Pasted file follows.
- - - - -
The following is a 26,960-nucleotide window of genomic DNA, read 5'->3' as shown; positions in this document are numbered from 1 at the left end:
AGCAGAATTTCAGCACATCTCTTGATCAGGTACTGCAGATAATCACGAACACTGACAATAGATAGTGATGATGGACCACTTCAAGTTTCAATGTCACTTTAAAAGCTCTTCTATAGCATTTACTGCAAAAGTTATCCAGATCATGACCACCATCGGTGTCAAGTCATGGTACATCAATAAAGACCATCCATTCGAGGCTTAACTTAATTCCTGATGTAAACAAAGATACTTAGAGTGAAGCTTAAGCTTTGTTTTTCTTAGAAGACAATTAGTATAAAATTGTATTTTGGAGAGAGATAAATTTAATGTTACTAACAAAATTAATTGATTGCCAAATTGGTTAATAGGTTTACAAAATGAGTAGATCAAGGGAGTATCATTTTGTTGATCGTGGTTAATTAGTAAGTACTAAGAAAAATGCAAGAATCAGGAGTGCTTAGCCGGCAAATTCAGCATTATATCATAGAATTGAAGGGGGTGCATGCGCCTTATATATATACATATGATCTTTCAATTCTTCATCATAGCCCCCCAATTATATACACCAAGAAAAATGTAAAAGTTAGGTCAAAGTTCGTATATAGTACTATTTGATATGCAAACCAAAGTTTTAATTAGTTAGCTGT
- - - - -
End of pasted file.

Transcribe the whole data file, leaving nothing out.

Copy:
The following is a 26,960-nucleotide window of genomic DNA, read 5'->3' as shown; positions in this document are numbered from 1 at the left end:
AGCAGAATTTCAGCACATCTCTTGATCAGGTACTGCAGATAATCACGAACACTGACAATAGATAGTGATGATGGACCACTTCAAGTTTCAATGTCACTTTAAAAGCTCTTCTATAGCATTTACTGCAAAAGTTATCCAGATCATGACCACCATCGGTGTCAAGTCATGGTACATCAATAAAGACCATCCATTCGAGGCTTAACTTAATTCCTGATGTAAACAAAGATACTTAGAGTGAAGCTTAAGCTTTGTTTTTCTTAGAAGACAATTAGTATAAAATTGTATTTTGGAGAGAGATAAATTTAATGTTACTAACAAAATTAATTGATTGCCAAATTGGTTAATAGGTTTACAAAATGAGTAGATCAAGGGAGTATCATTTTGTTGATCGTGGTTAATTAGTAAGTACTAAGAAAAATGCAAGAATCAGGAGTGCTTAGCCGGCAAATTCAGCATTATATCATAGAATTGAAGGGGGTGCATGCGCCTTATATATATACATATGATCTTTCAATTCTTCATCATAGCCCCCCAATTATATACACCAAGAAAAATGTAAAAGTTAGGTCAAAGTTCGTATATAGTACTATTTGATATGCAAACCAAAGTTTTAATTAGTTAGCTGT